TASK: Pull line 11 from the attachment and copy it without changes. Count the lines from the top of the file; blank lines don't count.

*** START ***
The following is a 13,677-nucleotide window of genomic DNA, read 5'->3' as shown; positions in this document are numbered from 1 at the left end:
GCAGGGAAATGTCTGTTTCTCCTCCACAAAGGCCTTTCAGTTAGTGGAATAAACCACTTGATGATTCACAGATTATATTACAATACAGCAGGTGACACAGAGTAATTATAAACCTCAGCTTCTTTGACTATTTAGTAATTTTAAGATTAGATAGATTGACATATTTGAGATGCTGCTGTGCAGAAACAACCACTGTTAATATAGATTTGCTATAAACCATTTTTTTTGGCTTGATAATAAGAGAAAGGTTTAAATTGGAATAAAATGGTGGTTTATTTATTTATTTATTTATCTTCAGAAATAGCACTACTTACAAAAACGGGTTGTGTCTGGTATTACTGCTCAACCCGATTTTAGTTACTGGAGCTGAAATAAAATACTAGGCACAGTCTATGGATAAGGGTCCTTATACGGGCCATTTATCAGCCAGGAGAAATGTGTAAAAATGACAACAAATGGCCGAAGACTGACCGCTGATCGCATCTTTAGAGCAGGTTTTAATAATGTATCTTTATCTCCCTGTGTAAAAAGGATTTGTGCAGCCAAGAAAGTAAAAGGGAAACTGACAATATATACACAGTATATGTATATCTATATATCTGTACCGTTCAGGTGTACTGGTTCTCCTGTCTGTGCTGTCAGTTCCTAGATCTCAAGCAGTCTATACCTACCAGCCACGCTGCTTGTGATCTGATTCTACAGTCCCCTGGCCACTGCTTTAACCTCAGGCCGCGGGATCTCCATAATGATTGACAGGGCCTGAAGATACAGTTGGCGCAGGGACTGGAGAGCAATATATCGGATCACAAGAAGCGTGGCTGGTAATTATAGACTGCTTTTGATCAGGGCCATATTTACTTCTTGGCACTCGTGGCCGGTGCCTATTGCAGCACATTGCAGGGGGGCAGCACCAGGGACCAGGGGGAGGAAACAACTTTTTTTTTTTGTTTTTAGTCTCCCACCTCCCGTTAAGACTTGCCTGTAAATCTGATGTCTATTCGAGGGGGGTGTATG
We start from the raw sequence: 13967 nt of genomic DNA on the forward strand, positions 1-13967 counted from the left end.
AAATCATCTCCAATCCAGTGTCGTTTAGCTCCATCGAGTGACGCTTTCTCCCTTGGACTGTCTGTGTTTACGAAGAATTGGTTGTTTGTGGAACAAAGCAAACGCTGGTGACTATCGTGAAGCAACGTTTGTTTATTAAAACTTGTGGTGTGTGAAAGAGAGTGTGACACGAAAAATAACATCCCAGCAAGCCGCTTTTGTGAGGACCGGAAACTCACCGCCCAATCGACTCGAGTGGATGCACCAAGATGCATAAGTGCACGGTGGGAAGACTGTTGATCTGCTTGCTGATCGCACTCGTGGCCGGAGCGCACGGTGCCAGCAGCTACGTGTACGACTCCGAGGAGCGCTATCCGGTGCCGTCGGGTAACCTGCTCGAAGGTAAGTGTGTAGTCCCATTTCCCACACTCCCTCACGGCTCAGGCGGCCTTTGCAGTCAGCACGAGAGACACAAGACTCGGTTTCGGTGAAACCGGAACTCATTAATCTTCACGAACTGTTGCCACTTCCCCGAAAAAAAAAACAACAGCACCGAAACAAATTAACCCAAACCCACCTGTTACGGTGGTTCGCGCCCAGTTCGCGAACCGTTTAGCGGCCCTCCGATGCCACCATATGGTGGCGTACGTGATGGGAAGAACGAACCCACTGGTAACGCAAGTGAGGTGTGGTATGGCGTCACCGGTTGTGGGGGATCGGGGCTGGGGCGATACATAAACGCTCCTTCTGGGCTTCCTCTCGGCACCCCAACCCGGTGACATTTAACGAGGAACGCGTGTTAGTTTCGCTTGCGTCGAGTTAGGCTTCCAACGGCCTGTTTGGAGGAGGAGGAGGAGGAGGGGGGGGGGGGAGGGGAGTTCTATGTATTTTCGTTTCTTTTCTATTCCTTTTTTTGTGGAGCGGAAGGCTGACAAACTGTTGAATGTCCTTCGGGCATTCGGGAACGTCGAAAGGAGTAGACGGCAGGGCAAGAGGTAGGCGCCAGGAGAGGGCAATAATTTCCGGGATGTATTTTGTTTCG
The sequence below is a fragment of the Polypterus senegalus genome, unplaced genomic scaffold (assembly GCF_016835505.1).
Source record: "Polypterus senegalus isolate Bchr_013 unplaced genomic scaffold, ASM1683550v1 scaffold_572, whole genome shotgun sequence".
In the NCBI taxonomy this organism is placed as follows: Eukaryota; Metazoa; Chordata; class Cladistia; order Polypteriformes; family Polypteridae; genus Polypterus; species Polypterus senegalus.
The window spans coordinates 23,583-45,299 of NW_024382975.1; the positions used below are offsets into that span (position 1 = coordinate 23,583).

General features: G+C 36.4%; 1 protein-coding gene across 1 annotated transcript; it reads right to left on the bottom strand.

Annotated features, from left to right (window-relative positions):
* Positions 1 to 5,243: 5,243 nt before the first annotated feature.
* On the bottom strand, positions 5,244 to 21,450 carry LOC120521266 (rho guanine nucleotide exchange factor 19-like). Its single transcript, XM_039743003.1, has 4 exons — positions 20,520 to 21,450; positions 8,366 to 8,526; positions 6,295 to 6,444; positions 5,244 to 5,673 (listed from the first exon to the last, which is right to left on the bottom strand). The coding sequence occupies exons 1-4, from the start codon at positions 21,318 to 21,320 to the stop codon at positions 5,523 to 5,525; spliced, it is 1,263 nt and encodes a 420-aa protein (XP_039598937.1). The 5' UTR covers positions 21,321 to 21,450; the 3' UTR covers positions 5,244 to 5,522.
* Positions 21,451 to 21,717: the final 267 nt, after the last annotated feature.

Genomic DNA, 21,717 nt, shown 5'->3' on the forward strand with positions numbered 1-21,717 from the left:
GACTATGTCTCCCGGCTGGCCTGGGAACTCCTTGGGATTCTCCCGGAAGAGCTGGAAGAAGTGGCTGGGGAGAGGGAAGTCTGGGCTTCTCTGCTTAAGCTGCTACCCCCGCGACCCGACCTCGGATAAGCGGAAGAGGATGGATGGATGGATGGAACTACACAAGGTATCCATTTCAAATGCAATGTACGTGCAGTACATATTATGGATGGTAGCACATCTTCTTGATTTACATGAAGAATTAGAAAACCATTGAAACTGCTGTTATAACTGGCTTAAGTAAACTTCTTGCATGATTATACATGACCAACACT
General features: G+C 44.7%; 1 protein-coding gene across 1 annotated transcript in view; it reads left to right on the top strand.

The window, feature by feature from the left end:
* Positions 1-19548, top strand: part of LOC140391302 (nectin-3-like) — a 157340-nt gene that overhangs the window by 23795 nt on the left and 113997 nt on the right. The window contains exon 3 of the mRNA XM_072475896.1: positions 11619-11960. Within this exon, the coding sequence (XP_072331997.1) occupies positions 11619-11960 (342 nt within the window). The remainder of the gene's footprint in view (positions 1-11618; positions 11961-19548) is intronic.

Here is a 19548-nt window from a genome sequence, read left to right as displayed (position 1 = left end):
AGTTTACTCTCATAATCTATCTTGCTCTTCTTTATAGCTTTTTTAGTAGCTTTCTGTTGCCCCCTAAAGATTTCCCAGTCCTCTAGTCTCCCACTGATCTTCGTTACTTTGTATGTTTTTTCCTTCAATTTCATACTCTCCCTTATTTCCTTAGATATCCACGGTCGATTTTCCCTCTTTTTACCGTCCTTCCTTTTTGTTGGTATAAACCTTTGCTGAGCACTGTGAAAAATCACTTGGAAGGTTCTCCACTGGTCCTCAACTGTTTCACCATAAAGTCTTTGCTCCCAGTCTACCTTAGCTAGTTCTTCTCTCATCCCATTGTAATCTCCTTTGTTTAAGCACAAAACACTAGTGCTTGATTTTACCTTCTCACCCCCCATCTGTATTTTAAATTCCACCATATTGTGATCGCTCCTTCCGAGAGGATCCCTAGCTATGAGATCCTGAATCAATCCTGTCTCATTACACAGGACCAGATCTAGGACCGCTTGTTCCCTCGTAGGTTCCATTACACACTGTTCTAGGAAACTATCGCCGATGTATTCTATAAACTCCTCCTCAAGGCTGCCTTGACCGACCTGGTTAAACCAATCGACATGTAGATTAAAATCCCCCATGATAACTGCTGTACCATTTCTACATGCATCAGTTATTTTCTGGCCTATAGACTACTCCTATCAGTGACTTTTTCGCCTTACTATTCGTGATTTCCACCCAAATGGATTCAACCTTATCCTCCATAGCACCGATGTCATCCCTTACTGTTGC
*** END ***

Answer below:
* Positions 1 to 5,243: 5,243 nt before the first annotated feature.